by Jeremy Haun, Jason A. Hurley, and John Rauch
Out from Image Comics, the gem from Pilot Season has returned. The Beauty is a fascinating series from Jeremy Haun and Jason A. Hurley that asks the question “What wouldn’t people do for appearances?” The first issue opens strong with just the right amount of exposition before taking off into this world. With an absolutely captivating cover, the issue sets a high bar for what lies behind the cover. The creators here have matched those expectations, as the opening issue leaves quite an impression.
As Haun and Hurley explain early on in the issue, this entire premise is based around a disease that seems to have only upside. A sexually transmitted disease spread across the country a few years before the opening of the story and the wake it left behind was unlike anything before it. People who contracted the disease, dubbed ‘The Beauty,’ suffered physical changes that left them wholly different. Haun and Hurley have crafted something quite clever here in blending societal pressures to put on our best faces with something rather dark. Contracting ‘The Beauty,’ transforms individuals into their perfect physical selves in many ways. But the book definitely clarifies in a few points that despite the outward positives, this is very much a disease even if there is no apparent downside. The premise on its own is absolutely fascinating and one that warrants ample discussion. Haun and Hurley are not simply satisfied with a clever idea, though, and the first issue is a good indication of that.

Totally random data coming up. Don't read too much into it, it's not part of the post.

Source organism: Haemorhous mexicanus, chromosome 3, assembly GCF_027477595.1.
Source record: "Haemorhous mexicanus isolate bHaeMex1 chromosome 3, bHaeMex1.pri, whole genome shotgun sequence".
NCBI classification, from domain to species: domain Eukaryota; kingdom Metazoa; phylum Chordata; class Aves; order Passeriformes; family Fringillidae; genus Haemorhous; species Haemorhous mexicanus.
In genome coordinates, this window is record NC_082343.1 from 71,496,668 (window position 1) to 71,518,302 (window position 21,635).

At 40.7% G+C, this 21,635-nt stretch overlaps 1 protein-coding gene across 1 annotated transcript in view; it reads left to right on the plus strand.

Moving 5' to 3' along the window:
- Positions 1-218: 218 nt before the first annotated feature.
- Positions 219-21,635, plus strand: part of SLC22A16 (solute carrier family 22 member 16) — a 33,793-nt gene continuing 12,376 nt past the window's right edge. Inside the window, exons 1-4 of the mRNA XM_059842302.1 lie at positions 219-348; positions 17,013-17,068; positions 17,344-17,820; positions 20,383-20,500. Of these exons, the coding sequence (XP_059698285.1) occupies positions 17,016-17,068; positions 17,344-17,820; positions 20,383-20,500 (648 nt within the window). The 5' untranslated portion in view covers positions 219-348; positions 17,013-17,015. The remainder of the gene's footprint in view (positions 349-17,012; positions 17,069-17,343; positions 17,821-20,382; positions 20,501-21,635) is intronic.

The story follows two detectives as they investigate the sudden death, and potential bombing in a subway car. The detectives investigate crimes involving people with ‘The Beauty.’ The world building that Haun and Hurley are able to accomplish in just a few pages impress. As the issue progresses, small interactions, conversations between coworkers and other clues all further the development of this world without ever taking time off from pushing the story forward. Foster and Vaughn are an excellent pair as partners and leading characters and as the two investigate the incident on the subway, readers will find themselves more and more enthralled by the story telling. In some ways, the flow of the story and the underlying element of an epidemic feel akin to The Strain. But the focus on the leading characters and the beats of the issue seem to have roots in The X-Files.
There is no question that the craft of storytelling is impressively high in this first issue. The creators not only have a very clever idea, but their ability to craft a world and characters beyond that premise raise the bar even higher. In a visual medium, the effectiveness of the script relies heavily on the way the artist will bring the script to life. Haun’s art, with colors by John Rauch, are a major element of what makes the issue so effective. From the very start, the book’s cover is terrifying in a way that is not grotesque or excessive, but manages to find a way to imprint its image in the mind of the reader. The art and colors create a mood to the story that makes the script all the more effective. The Beauty has a distinct tone that feels uneasy from the very start. The destruction of something beautiful and the urgency of the problem are captured in the art such that readers will feel tense as they read through this first issue. The artists for The Beauty have the challenge of depicting a world not far from the real world, one that is equal parts more beautiful but more sinister than our own. Haun and Rauch are able to do just that in this opening issue of the series.
The Beauty has more to say than it’s elevator pitch, which is incredible as its pitch is fascinating on its own. After just one issue, readers will be clamoring for more. There is no doubt that the creators are planning to take their audience on a thrilling ride. This is absolutely a book to check out.